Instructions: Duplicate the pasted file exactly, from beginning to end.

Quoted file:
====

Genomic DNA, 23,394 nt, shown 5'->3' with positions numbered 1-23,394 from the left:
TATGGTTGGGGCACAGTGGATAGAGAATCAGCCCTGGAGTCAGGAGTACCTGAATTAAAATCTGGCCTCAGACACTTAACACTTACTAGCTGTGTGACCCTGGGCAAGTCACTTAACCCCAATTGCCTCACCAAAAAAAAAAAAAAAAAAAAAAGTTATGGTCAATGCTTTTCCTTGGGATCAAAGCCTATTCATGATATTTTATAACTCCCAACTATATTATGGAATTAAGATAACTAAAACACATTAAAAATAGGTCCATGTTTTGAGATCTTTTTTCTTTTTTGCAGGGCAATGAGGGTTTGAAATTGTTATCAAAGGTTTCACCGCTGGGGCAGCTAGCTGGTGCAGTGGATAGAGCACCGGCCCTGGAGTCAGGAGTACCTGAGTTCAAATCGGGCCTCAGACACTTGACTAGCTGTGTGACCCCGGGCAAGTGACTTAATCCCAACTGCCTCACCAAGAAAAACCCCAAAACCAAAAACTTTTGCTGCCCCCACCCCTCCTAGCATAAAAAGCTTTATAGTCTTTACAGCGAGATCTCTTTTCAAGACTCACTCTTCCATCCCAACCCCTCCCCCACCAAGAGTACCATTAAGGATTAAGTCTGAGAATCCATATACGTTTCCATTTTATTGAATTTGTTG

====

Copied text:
Genomic DNA, 23,394 nt, shown 5'->3' with positions numbered 1-23,394 from the left:
TATGGTTGGGGCACAGTGGATAGAGAATCAGCCCTGGAGTCAGGAGTACCTGAATTAAAATCTGGCCTCAGACACTTAACACTTACTAGCTGTGTGACCCTGGGCAAGTCACTTAACCCCAATTGCCTCACCAAAAAAAAAAAAAAAAAAAAAAGTTATGGTCAATGCTTTTCCTTGGGATCAAAGCCTATTCATGATATTTTATAACTCCCAACTATATTATGGAATTAAGATAACTAAAACACATTAAAAATAGGTCCATGTTTTGAGATCTTTTTTCTTTTTTGCAGGGCAATGAGGGTTTGAAATTGTTATCAAAGGTTTCACCGCTGGGGCAGCTAGCTGGTGCAGTGGATAGAGCACCGGCCCTGGAGTCAGGAGTACCTGAGTTCAAATCGGGCCTCAGACACTTGACTAGCTGTGTGACCCCGGGCAAGTGACTTAATCCCAACTGCCTCACCAAGAAAAACCCCAAAACCAAAAACTTTTGCTGCCCCCACCCCTCCTAGCATAAAAAGCTTTATAGTCTTTACAGCGAGATCTCTTTTCAAGACTCACTCTTCCATCCCAACCCCTCCCCCACCAAGAGTACCATTAAGGATTAAGTCTGAGAATCCATATACGTTTCCATTTTATTGAATTTGTTG